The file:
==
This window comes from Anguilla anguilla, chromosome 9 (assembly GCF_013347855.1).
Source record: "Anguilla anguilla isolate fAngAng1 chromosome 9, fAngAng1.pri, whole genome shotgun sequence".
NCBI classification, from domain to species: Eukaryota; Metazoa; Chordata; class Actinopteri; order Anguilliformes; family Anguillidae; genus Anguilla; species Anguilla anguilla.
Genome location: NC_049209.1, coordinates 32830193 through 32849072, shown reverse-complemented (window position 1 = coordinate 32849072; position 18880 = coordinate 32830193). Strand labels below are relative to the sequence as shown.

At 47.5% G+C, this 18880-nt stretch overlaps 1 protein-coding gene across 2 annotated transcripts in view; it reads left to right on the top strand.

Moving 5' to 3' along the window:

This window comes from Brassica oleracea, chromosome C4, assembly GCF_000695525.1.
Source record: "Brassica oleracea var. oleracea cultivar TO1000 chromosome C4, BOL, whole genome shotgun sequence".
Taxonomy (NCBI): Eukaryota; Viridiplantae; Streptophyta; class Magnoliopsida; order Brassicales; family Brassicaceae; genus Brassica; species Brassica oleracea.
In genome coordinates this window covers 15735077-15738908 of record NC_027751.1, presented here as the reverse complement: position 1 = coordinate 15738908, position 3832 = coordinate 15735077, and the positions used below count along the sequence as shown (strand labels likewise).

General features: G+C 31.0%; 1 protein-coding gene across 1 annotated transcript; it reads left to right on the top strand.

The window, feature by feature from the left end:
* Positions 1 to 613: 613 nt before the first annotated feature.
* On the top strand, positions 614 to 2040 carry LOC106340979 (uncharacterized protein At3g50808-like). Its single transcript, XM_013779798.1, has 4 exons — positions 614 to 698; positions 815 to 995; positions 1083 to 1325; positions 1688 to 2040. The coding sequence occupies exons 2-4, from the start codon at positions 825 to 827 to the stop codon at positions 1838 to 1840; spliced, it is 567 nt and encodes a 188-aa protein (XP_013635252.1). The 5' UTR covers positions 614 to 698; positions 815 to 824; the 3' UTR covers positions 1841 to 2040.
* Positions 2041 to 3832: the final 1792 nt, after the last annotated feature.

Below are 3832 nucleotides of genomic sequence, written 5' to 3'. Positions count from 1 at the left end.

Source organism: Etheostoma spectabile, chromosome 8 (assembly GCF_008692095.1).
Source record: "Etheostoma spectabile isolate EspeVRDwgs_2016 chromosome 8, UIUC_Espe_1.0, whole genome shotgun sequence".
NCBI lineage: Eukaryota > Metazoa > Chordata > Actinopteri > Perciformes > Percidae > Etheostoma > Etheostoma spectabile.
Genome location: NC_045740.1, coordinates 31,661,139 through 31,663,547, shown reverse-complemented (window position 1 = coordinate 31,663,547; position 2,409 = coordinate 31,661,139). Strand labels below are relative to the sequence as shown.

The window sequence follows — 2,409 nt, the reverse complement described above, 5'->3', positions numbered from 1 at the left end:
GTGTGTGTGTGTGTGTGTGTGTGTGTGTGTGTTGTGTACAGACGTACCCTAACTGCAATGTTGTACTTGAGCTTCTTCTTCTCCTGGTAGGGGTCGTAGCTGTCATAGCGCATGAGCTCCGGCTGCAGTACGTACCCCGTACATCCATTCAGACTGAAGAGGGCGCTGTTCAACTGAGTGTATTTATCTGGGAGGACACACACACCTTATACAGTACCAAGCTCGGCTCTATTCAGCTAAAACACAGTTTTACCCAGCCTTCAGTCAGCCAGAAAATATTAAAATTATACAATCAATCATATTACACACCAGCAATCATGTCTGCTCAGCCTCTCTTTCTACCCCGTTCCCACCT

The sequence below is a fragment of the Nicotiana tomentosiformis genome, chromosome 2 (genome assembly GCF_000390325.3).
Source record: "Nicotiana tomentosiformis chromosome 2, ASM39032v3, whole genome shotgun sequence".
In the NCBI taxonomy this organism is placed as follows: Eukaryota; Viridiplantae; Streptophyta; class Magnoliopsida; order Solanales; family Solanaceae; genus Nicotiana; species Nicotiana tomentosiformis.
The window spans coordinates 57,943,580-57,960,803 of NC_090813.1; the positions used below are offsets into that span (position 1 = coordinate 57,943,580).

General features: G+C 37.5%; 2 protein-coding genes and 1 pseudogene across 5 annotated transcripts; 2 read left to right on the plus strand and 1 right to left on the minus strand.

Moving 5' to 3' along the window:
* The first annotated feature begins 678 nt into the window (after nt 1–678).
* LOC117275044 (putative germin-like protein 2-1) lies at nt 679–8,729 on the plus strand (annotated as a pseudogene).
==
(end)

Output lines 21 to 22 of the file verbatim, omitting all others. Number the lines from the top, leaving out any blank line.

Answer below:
The window sequence follows — 2,409 nt, the reverse complement described above, 5'->3', positions numbered from 1 at the left end:
GTGTGTGTGTGTGTGTGTGTGTGTGTGTGTGTTGTGTACAGACGTACCCTAACTGCAATGTTGTACTTGAGCTTCTTCTTCTCCTGGTAGGGGTCGTAGCTGTCATAGCGCATGAGCTCCGGCTGCAGTACGTACCCCGTACATCCATTCAGACTGAAGAGGGCGCTGTTCAACTGAGTGTATTTATCTGGGAGGACACACACACCTTATACAGTACCAAGCTCGGCTCTATTCAGCTAAAACACAGTTTTACCCAGCCTTCAGTCAGCCAGAAAATATTAAAATTATACAATCAATCATATTACACACCAGCAATCATGTCTGCTCAGCCTCTCTTTCTACCCCGTTCCCACCT